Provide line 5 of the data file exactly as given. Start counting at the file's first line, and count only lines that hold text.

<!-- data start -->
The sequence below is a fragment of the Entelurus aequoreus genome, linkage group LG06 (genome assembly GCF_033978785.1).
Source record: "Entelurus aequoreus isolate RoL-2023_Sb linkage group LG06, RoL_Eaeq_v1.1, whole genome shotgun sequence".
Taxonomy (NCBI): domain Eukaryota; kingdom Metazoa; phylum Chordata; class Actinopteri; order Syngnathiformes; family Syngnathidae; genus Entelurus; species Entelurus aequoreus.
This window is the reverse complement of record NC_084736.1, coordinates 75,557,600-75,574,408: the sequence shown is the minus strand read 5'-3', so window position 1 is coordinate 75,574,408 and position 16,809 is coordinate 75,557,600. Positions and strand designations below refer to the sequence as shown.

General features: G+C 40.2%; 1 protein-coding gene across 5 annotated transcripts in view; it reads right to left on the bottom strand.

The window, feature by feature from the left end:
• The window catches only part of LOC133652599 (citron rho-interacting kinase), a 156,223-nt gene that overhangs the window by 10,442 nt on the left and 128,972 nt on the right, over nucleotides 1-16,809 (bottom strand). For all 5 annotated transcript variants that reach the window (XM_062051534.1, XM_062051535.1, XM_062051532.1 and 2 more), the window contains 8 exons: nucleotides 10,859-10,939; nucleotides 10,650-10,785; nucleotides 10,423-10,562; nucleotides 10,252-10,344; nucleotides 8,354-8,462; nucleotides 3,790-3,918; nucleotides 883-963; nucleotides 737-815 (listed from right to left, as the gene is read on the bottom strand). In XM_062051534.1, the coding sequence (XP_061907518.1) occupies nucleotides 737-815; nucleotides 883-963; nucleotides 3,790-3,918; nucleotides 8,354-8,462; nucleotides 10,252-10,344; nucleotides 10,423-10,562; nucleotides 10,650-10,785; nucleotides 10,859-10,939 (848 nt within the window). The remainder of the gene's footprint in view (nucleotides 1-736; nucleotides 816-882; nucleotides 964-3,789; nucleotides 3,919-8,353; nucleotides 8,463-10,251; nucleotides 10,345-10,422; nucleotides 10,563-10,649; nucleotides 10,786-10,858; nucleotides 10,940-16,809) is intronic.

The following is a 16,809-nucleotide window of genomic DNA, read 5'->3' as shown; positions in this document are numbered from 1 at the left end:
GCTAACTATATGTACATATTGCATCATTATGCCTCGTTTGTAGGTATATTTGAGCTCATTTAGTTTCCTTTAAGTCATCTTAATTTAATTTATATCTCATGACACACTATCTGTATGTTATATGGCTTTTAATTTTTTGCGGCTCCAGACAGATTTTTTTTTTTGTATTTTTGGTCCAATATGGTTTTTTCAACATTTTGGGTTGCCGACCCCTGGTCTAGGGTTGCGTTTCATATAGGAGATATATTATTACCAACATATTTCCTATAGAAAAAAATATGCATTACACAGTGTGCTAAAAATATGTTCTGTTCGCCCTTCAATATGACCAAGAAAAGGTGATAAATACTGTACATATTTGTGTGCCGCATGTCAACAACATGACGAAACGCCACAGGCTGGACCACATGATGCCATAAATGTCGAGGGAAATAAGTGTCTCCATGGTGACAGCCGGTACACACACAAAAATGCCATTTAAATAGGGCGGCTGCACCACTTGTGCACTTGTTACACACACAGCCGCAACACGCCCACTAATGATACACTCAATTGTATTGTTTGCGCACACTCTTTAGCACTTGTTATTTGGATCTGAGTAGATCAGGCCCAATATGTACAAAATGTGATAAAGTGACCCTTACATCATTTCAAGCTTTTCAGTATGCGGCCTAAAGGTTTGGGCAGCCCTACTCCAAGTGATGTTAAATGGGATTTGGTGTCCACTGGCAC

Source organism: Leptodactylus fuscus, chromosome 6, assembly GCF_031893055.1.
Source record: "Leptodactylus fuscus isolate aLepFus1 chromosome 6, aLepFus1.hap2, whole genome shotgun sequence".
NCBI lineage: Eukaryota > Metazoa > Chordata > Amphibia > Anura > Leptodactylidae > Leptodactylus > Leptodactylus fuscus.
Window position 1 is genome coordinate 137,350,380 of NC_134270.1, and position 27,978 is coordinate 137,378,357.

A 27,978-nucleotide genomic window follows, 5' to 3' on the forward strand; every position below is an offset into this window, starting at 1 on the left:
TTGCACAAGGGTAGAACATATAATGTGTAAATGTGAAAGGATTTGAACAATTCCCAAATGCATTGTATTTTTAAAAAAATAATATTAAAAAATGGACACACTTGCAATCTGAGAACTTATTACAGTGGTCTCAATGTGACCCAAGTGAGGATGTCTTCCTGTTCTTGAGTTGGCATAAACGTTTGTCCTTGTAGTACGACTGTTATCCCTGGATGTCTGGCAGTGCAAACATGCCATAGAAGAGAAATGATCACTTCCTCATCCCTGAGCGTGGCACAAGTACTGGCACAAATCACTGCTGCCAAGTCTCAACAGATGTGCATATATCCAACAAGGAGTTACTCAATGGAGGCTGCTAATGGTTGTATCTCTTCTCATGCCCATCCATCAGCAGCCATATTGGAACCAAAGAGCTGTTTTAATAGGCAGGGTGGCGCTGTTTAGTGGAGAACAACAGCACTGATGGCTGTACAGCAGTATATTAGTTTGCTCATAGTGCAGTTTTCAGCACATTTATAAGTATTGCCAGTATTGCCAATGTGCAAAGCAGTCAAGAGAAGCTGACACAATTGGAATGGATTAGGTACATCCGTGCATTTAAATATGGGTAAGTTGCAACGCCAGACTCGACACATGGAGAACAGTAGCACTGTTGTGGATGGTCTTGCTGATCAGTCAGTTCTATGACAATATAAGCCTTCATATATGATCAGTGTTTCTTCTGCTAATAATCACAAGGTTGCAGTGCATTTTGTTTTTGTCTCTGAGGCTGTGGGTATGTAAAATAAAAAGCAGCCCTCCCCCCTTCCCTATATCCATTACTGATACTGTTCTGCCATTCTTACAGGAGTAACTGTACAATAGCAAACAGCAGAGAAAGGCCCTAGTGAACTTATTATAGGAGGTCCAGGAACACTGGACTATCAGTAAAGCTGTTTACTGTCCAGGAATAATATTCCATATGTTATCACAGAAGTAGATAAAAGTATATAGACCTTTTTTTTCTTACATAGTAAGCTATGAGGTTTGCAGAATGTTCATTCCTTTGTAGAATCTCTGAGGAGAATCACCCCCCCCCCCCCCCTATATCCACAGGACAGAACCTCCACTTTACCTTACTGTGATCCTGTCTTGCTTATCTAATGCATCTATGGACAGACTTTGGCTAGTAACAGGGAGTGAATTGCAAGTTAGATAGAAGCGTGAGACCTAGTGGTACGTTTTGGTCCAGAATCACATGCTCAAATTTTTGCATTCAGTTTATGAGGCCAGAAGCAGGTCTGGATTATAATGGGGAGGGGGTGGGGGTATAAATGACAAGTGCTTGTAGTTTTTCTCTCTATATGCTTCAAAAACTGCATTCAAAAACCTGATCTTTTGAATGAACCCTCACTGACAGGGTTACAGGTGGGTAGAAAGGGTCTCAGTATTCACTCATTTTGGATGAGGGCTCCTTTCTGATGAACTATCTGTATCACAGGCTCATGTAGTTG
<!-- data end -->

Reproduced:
General features: G+C 40.2%; 1 protein-coding gene across 5 annotated transcripts in view; it reads right to left on the bottom strand.